August 2003 Bulletin

News from the federal front–So close yet so far

Medical Liability Reform Campaign

By David A. Lovett, JD

The time has never been more favorable to enact meaningful federal medical liability reform. The leadership of the U.S. House of Representatives and the Senate support tort reform. There is also a President who is actively supporting this initiative. In addition, we have a physician community that has transformed itself over the last few years from one of passive acceptance to one of political activism.

Yet, during the 11 years that I have worked on behalf of the AAOS on federal liability reform, the core elements have not changed:

However, we see glimmers of hope. Several specialty physician organizations now maintain Political Action Committees (PAC) that raise between $600,000 and $1.2 million during a two-year election cycle. The AAOS PAC has already received almost as much in contributions during the first six months of 2003 as it did in the entire 2001-2002 election cycle.

On a grassroots level, the physician community is generating more contacts with representatives and senators to convey our concerns. Orthopaedic surgeons have become exponentially more active in the political arena, and the AAOS Board of Directors has identified this issue of paramount importance to the membership by making a $1 million commitment to a Medical Liability Reform Campaign effort. While there is still a long way to go during the next few years, there is now a window of opportunity to achieve success. Federal medical liability reform is possible.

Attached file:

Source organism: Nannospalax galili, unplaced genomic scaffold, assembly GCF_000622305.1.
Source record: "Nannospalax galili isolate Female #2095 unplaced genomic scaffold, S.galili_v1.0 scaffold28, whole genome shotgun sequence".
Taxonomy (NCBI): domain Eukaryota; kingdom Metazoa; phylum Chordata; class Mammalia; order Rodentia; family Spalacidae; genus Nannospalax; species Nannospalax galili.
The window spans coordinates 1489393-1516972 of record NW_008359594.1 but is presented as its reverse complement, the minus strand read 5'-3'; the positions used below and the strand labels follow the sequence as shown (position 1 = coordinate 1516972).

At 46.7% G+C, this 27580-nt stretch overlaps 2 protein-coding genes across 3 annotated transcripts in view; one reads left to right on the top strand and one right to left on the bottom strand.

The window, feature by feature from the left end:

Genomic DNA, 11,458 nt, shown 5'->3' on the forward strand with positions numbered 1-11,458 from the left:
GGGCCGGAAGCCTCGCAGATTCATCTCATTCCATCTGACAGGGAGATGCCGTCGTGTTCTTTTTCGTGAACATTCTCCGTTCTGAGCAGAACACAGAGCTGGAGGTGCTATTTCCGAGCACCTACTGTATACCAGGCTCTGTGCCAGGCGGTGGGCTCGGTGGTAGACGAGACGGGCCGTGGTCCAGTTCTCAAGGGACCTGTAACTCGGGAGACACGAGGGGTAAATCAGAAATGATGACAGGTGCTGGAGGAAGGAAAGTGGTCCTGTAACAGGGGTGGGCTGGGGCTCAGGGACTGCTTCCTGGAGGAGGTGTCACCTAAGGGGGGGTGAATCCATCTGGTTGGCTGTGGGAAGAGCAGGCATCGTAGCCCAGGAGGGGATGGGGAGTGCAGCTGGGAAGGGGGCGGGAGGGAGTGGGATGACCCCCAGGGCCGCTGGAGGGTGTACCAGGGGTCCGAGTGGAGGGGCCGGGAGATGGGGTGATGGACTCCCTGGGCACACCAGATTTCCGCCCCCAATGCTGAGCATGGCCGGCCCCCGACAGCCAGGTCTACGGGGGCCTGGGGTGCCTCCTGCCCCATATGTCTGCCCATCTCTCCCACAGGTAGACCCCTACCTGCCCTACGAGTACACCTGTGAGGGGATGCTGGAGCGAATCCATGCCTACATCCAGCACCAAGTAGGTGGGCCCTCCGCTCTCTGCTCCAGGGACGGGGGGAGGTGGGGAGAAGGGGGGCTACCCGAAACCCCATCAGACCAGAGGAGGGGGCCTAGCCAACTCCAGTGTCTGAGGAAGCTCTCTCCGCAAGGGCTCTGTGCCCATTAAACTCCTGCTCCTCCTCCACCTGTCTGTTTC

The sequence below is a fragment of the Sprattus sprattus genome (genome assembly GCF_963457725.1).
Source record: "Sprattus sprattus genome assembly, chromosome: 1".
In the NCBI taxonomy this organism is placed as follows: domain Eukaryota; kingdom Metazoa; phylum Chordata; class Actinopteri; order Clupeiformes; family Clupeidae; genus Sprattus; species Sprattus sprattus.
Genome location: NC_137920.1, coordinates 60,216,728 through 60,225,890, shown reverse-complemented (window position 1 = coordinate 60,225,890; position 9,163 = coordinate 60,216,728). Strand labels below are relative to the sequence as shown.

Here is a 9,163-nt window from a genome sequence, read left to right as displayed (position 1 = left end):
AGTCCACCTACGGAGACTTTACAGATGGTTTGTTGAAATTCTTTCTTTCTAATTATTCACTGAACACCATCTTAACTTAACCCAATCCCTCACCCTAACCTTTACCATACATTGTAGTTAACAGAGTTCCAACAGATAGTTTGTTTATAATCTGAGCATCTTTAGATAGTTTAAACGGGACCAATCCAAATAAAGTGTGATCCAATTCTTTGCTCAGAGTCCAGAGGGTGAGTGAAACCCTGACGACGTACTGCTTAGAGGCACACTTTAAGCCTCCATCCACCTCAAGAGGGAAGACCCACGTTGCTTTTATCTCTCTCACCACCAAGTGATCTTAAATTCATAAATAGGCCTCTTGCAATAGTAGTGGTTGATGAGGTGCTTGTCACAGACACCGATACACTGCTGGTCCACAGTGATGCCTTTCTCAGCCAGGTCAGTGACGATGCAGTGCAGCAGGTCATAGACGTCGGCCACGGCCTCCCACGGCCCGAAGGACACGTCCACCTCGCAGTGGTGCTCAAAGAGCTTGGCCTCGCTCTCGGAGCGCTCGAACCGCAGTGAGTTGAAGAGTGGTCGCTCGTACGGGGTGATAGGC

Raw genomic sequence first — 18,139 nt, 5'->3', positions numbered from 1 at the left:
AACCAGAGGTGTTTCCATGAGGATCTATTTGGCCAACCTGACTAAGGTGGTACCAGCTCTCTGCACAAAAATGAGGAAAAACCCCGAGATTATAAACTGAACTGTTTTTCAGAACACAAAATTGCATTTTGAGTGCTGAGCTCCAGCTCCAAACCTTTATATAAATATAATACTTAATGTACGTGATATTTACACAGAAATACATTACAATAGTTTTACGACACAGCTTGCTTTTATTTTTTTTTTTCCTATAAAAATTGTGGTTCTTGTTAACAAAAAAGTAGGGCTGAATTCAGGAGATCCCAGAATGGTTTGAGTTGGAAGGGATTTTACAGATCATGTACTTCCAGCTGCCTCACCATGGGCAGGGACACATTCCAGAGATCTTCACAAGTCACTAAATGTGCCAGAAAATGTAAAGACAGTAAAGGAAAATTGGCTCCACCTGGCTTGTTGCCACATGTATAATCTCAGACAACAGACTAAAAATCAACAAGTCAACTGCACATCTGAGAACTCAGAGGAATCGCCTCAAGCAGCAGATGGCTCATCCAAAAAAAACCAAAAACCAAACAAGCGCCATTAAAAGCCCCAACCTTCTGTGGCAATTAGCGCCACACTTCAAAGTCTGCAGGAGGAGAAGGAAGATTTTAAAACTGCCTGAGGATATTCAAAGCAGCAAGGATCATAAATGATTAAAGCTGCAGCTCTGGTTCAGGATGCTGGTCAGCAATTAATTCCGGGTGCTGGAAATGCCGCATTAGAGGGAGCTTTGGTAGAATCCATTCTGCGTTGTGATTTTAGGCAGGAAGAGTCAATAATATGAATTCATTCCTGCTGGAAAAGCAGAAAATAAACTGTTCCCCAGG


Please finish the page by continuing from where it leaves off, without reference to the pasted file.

What did the Senate vote mean?

On July 7, Senate Democrats were successful in blocking consideration of the medical liability reform bill, S. 1–the Patients First Act. The procedural vote to end debate and to begin consideration of the bill was 49 "ayes" to 48 "nays." Under the rules of the Senate, 60 votes are needed to move forward and consider any legislation. This vote is a technical procedure known as "cloture." Once the cloture vote is successful, only a simple majority of those present is needed for passage of any legislation.

This most recent Senate liability vote split largely along party lines, with all Republicans voting yes for ending debate (for going forward and considering the bill), except for Sens. Richard Shelby (R- Ala.) and Lindsey Graham (R-S.C.) who voted "no" with the Democrats. Joined by Sen. Jim Jeffords (I-Vt.), all Democrats voted "no" against moving forward (against liability reform). Three Democratic senators were absent, and did not vote: Sens. John Kerry (Mass.), Zell Miller (Ga.) and Bob Graham (Fla.).

Sen. Rick Santorum (R-Penn.) characterized this vote as a "bed check" to determine where senators stand on this issue. This vote was intended to set the stage for additional liability votes that will probably take place in early fall 2003 and in spring 2004. Also, it now identifies which senators should be targeted for public education on the need for medical liability reform.